Bullying is rampant.
Whether it is in the schoolyard, workplace, home, or on the web, bullying is rampant. It can take place in all domains of someone’s life:
- psychological, or
Most often, bullying takes form by name-calling and physical harm/threats, but can also take place through alienation from others, threats of status loss, or financial losses such as the taking of lunch money or taking credit for an idea in the workplace.
Read about the warning signs of bullying.
Bullying is about fear, power, and insecurity, not just of the victim, but of the bully.
Psychologically stable people do not bully.
Regardless of age, emotionally healthy and psychologically stable people do not bully. They feel no need to intimidate, hurt, manipulate, thwart, abuse, ridicule, or control another person. Bullies target others who make them feel insecure, or through their bullying, make them feel powerful or secure. Because bullies themselves feel threatened, and can be threatened by anything, they react in order to get rid of their own feelings of fear, powerlessness, anxiety, or insecurity. Bullies may not even recognize that they have these feelings, or the reasons behind their behaviors.
At best, bullying can be seen as an attempt to exert power and control in the bully’s life, who otherwise feel powerless, anxious and/or out of control. At worst, the goal of a bully can be to eradicate, or get rid of, the threat to themselves. In other words, bullying can be seen as an attempt to emotionally, physically, sexually, relationally, socially, psychologically, or financially murder another person, entirely or in part.
Internalizing the bully’s message.
Bullies often use personal tactics on their victim(s) in order to control, disempower, or psychologically annihilate their target. Because bullying happens over a span of time, and is done within a relationship of some sort, most victims will internalize the bully’s opinions and perspective almost without realizing that it’s happening. This psychological process is called “internalized objectification.”
Essentially, what happens is that a person’s positive self-perception is internally replaced by the other’s negative viewpoint, so much so that the person now only sees or evaluates themselves through the bully’s opinion of them. Bullying can rob a person of their self worth and identity.
Bullying can rob you of your self worth and identity.
Being bullied can lead to serious consequences: Image result for bullying images copyright free
- panic attacks,
- low self-esteem/self worth,
- suicidal ideation,
- inability to concentrate,
- appetite and/or sleep changes,
- avoidance, and
You do not deserve this. No one has the right to bully you.
Unfortunately, people who are bullied, when they try to get help, can be blamed, dismissed, minimized, or discredited. That is called victim blaming, and it is actually a subtle form of bullying itself. Helpers, untrained in working with bullying, may have unconscious and unprocessed bullying issues themselves which can get in the way. They may identify with the bully and not be able to help. However, there are many trustworthy people who want to help those who are being bullied.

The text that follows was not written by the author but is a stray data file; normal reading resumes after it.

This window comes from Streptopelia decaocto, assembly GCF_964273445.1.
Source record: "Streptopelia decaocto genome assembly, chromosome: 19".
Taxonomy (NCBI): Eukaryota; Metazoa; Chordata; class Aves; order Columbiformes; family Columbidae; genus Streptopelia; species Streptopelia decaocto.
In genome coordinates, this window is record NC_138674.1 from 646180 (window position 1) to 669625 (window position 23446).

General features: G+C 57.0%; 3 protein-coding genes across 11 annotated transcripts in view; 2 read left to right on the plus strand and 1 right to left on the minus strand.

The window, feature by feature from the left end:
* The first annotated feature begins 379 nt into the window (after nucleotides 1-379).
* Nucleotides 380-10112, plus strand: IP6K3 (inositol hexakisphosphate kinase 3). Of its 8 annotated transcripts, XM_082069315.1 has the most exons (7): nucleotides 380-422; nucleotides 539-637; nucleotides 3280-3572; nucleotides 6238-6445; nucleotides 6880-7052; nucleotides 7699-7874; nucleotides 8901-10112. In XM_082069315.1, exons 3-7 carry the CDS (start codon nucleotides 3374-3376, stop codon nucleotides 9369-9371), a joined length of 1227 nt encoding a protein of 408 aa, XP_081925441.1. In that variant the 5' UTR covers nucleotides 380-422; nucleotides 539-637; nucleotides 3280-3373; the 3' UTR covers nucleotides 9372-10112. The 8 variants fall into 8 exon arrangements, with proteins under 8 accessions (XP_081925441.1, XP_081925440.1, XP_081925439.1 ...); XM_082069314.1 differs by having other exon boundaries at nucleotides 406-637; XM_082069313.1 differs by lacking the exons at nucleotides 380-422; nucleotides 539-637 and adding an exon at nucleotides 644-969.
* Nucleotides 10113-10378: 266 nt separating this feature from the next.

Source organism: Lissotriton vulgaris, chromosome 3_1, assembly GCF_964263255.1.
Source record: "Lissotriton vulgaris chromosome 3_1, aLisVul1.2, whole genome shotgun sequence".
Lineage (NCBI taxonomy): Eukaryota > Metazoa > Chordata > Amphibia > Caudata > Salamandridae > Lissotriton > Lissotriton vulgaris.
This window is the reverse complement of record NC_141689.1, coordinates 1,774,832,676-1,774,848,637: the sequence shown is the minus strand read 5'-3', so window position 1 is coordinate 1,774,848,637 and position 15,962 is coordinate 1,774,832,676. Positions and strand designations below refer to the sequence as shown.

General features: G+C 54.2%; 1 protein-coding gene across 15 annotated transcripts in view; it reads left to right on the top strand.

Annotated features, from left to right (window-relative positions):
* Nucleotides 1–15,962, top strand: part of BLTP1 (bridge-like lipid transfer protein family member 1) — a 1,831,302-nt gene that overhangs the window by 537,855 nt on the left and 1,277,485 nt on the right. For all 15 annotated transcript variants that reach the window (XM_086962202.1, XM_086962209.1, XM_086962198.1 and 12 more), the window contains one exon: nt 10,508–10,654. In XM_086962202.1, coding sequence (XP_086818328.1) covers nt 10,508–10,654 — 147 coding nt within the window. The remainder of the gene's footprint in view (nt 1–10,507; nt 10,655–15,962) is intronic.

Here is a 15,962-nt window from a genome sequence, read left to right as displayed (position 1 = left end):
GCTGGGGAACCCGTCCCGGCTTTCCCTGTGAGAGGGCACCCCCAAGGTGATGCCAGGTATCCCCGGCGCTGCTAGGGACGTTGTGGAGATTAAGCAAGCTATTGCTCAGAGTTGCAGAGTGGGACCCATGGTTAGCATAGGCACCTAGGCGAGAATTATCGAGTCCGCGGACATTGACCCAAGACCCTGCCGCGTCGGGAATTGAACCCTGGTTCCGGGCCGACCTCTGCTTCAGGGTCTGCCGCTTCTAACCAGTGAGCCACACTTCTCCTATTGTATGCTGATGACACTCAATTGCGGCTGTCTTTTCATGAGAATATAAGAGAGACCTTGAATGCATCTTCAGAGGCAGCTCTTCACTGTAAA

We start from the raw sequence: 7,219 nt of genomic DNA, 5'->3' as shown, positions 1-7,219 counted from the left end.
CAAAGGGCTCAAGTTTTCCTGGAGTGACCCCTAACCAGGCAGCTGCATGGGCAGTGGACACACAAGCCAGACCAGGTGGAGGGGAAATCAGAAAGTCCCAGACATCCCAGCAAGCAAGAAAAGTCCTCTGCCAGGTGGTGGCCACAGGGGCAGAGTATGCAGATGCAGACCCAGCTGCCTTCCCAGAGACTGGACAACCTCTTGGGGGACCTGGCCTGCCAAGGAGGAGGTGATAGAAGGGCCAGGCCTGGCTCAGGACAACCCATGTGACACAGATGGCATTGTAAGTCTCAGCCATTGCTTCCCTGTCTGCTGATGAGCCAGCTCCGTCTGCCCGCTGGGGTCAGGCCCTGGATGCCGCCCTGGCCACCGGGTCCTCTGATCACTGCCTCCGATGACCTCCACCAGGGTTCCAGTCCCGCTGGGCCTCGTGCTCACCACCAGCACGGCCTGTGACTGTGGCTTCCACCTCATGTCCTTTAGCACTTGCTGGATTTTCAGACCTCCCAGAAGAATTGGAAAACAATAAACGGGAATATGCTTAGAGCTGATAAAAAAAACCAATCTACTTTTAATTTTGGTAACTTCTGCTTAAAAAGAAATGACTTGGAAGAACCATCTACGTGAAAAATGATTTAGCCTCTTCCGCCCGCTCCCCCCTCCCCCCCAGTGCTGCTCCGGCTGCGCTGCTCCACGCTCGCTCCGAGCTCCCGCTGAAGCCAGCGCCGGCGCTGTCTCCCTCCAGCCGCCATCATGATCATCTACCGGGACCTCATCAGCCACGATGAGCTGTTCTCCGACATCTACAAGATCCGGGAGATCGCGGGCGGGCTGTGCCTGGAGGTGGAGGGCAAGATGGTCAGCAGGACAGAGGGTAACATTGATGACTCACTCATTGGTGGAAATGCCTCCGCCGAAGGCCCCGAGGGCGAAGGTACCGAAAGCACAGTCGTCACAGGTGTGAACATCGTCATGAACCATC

If you are being bullied, get help.
If you are being bullied:
- Get help and keep searching for help until you get it. You may need to go outside of your personal relationships to find it, such as seeking counseling. Keep searching.
- Call it what it is. It is bullying, and even though it is very personal, the bully’s behavior is not about you. It is about them and their own lack of strength, power, and health.
- Fight back! Because bullies do feel powerless and insecure, they will often target victims they feel won’t or can’t resist their harmful behaviors. If you can, and it is physically safe to do so, don’t be afraid to make a scene. Call out behaviors when they occur and bring attention to the situation. If you are being physically harmed, get help, learn self-defense, and bring attention to these issues.
- You may also call the National Child Abuse Hotline at 1-800-4-kids.
If you are bullying others, get help.
If you are bullying another person:
- Stop and get help. You may not know that bullying is hurting you as much as it is the other person, but it is. It is ok to admit that you need help.
- People who have been bullied have often been bullied or abused themselves. While it is not ok to hurt others, it is ok to admit that you yourself have been hurt. Working with a counselor or another trusted adult can help you change your behavior and address your own hurt.
- Apologize or make restitution. It takes courage and strength to admit you have been wrong, but doing so can help the other person as well as yourself. Remember, actions are bad, not people. By naming your actions as bad, you can separate yourself from those behaviors.
Things you can do.
- A child you love: If your child is being bullied: ask your child how their day at school went. They may feel embarrassed about being bullied. They may feel the very real double bind that if they tell, it will make the situation worse.
- An adult you love: if an adult is being bullied, ask them how they are doing. Let them know that you care that they are suffering. Let them know that they matter. Their feelings matter. Let them know they do not deserve to be treated this way.
We can help.
If you or someone you love is having problems with bullying, please call us. We can help. We know how complicated this work can be, and we know how to help. We have experience, training, and compassion.
To book an appointment
Tony Grace LPC Specializes in Helping Children and Teens respond to and recover from the effects of bullying. If you have any questions, he would be happy to talk with you on the phone to learn more about your situation, and how it might be helped.
For more resources, check out these sites: